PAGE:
hide message

A message from Executive Director Phil Bloomer

Now more than ever, advocates in NGOs and business need the information we provide to continue to put human rights at the centre of business.

We are a small non-profit with a huge mission. We can only provide our global coverage and Weekly Updates with donations from people like you.

Please consider contributing to our work today. No gift is too small!

Thank you,
Phil Bloomer, Executive Director

Donate now hide message

Latest news & stories

The following answers relate to Siemens Wind Power and Renewables Division (Siemens Wind Power) only.

With respect to large hydro power projects, as mentioned in your letter addressed to Siemens, it needs to be clarified that such business is not part of the portfolio of businesses of Siemens. Siemens has merely a minority share in the company Voith Hydropower GmbH & Co. KG, Heidenheim, Germany (Voith Hydro), which is a subsidiary of Voith GmbH. Voith GmbH is an independent company. They do not report to us, nor are they required to. We do own a minority equity position in Voith Hydro, one Division of Voith GmbH, but we have no other involvement with them. We do not collaborate on projects, share technology, engage in joint research, and we certainly cannot monitor their activities.

For further information on Voith GmbH please see the following link:

http://voith.com/de/index.html

Does your company have a publicly available commitment to respect human rights? If so, please provide a link.

Siemens is very serious about our commitment to, and support of, laws, conventions and recommendations of international organizations regarding human rights, compliance, and ethical business practices. In addition to the laws and regulations of individual countries, there are a number of Conventions and Recommendations from international organizations which are noteworthy. Although these documents are primarily addressed to Member States and not directly to companies, they nevertheless function as important guidelines for the conduct of multinational companies such as ours, and for our employees.

Siemens is a member of the United Nations Global Compact and regards its ten principles, as well as the rules laid down in the framework agreement of the International Metalworkers´ Federation (IMF), as binding for the entire Company. Siemens is also committed to embracing, supporting and enacting, within its further sphere of influence, the set of core values in the areas of human rights, labor standards, the environment, and anti-corruption included therein as an integral part of its business strategy and operations.

In line with its Global Compact commitment Siemens therefore expects its employees, suppliers and business partners around the globe to recognize and apply particularly the standards of the:

  • Universal Declaration of Human Rights (1948) and European Convention for the Protection of Human Rights and Fundamental Freedoms (1950)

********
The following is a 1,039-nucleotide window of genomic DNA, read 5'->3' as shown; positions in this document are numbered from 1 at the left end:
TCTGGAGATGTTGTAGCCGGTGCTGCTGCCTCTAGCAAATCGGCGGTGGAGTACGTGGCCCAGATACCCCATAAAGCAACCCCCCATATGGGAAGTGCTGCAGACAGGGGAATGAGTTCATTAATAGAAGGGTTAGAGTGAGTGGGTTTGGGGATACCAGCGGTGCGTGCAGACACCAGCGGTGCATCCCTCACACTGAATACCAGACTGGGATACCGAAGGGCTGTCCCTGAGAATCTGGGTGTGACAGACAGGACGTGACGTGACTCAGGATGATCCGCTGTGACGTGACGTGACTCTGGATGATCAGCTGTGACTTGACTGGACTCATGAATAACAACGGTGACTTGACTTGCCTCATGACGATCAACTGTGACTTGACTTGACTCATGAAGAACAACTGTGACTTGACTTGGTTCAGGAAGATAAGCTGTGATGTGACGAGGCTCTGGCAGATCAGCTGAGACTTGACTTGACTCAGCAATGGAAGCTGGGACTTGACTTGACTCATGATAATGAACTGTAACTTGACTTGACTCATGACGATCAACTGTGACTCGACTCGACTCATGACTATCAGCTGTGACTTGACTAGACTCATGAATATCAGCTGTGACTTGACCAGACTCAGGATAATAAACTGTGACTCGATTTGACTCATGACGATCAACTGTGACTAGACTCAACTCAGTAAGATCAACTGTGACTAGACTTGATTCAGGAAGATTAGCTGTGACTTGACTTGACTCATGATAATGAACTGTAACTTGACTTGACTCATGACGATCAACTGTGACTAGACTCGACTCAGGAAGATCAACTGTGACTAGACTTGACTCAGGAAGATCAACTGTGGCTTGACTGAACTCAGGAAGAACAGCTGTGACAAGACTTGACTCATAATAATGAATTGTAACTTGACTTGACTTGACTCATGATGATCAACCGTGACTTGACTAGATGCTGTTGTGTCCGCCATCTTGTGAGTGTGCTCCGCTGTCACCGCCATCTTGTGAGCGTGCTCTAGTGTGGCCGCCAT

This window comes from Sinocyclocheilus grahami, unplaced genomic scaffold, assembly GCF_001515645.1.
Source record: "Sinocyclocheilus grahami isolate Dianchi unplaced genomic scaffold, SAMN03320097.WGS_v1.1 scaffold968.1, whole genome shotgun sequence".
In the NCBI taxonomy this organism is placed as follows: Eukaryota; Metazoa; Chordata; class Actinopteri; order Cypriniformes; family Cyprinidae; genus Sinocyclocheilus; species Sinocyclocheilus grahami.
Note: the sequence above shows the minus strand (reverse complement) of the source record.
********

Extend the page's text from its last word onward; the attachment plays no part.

• ILO (International Labor Organization) Tripartite Declaration of Principles concerning Multinational Enterprises and Social Policy (1977) and ILO Declaration on Fundamental Principles and Rights at work (1998) (specially with following issues: elimination of child labor, abolition of forced labor, prohibition of discrimination, freedom of association and right to collective bargaining)
  • OECD Guidelines for Multinational Enterprises (2000)
  • Agenda 21 on Sustainable Development (final document of the basic UN-conference on environment and development, Rio de Janeiro (1992)
  • UN Convention Against Corruption (2005)

 

For further information please use the following link:

http://www.siemens.com/about/sustainability/en/sustainability-at-siemens/international-guidelines.php

Does your company identify its salient human rights issues and does it have a due diligence process to manage them? If so, please list the issues and describe the due diligence process (key steps include: impact assessment, integrating & acting on findings, tracking responses & communicating how impacts are addressed).

It is important to understand that Siemens Wind Power usually only offers the delivery, installation and commissioning of wind turbine generators. Siemens Wind Power normally does not by itself develop or own wind power projects.

Further, in its traditional markets (e.g. Scandinavia, United Kingdom, Germany, United States) the existing regulatory framework already ensures to a very high degree compliance with human rights. In these markets, a human rights due diligence is not being deemed necessary.

Does your company ensure its consultations include the perspectives and respect the rights of all affected community members (including those who may be marginalised for reasons of gender, social status, age, religion, wealth or income or other considerations)? How is this ensured?

Siemens Wind Power does identify potential such issues via the Regional Organizations of Siemens AG, i.e. subsidiary companies that exist in most countries in which Siemens does business.